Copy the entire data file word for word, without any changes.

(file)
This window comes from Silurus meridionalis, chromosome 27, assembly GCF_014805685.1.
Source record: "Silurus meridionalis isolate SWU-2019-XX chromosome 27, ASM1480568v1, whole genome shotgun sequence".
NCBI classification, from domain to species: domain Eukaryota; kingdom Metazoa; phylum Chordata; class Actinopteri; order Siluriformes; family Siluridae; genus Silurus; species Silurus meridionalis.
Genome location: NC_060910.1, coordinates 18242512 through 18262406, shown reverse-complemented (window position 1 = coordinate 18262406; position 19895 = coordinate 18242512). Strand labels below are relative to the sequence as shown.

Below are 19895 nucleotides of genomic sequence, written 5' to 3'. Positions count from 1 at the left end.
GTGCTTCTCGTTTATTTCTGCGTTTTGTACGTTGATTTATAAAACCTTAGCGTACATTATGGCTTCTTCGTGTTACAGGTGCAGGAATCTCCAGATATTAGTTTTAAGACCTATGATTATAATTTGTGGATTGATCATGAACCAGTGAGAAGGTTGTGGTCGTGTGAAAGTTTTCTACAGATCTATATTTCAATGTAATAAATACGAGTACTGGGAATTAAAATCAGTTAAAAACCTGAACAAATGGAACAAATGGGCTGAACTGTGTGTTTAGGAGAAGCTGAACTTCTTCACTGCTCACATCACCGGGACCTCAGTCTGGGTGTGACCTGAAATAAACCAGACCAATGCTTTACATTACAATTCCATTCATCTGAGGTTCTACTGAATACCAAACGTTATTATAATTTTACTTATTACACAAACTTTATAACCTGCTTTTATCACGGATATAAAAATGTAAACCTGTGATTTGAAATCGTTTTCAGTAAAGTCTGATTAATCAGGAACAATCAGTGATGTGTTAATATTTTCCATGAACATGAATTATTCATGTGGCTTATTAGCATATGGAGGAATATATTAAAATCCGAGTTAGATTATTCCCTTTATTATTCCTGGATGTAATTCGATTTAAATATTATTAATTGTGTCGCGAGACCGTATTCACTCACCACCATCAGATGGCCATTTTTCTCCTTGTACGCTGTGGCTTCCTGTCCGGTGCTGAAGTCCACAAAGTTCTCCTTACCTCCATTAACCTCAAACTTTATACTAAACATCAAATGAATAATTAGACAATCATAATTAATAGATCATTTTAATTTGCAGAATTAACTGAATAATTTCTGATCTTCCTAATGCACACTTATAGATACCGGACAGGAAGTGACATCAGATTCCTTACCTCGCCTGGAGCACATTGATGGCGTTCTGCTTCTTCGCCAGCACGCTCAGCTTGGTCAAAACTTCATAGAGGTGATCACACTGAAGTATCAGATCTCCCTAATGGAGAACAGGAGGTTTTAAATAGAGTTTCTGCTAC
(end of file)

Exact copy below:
This window comes from Silurus meridionalis, chromosome 27, assembly GCF_014805685.1.
Source record: "Silurus meridionalis isolate SWU-2019-XX chromosome 27, ASM1480568v1, whole genome shotgun sequence".
NCBI classification, from domain to species: domain Eukaryota; kingdom Metazoa; phylum Chordata; class Actinopteri; order Siluriformes; family Siluridae; genus Silurus; species Silurus meridionalis.
Genome location: NC_060910.1, coordinates 18242512 through 18262406, shown reverse-complemented (window position 1 = coordinate 18262406; position 19895 = coordinate 18242512). Strand labels below are relative to the sequence as shown.

Below are 19895 nucleotides of genomic sequence, written 5' to 3'. Positions count from 1 at the left end.
GTGCTTCTCGTTTATTTCTGCGTTTTGTACGTTGATTTATAAAACCTTAGCGTACATTATGGCTTCTTCGTGTTACAGGTGCAGGAATCTCCAGATATTAGTTTTAAGACCTATGATTATAATTTGTGGATTGATCATGAACCAGTGAGAAGGTTGTGGTCGTGTGAAAGTTTTCTACAGATCTATATTTCAATGTAATAAATACGAGTACTGGGAATTAAAATCAGTTAAAAACCTGAACAAATGGAACAAATGGGCTGAACTGTGTGTTTAGGAGAAGCTGAACTTCTTCACTGCTCACATCACCGGGACCTCAGTCTGGGTGTGACCTGAAATAAACCAGACCAATGCTTTACATTACAATTCCATTCATCTGAGGTTCTACTGAATACCAAACGTTATTATAATTTTACTTATTACACAAACTTTATAACCTGCTTTTATCACGGATATAAAAATGTAAACCTGTGATTTGAAATCGTTTTCAGTAAAGTCTGATTAATCAGGAACAATCAGTGATGTGTTAATATTTTCCATGAACATGAATTATTCATGTGGCTTATTAGCATATGGAGGAATATATTAAAATCCGAGTTAGATTATTCCCTTTATTATTCCTGGATGTAATTCGATTTAAATATTATTAATTGTGTCGCGAGACCGTATTCACTCACCACCATCAGATGGCCATTTTTCTCCTTGTACGCTGTGGCTTCCTGTCCGGTGCTGAAGTCCACAAAGTTCTCCTTACCTCCATTAACCTCAAACTTTATACTAAACATCAAATGAATAATTAGACAATCATAATTAATAGATCATTTTAATTTGCAGAATTAACTGAATAATTTCTGATCTTCCTAATGCACACTTATAGATACCGGACAGGAAGTGACATCAGATTCCTTACCTCGCCTGGAGCACATTGATGGCGTTCTGCTTCTTCGCCAGCACGCTCAGCTTGGTCAAAACTTCATAGAGGTGATCACACTGAAGTATCAGATCTCCCTAATGGAGAACAGGAGGTTTTAAATAGAGTTTCTGCTAC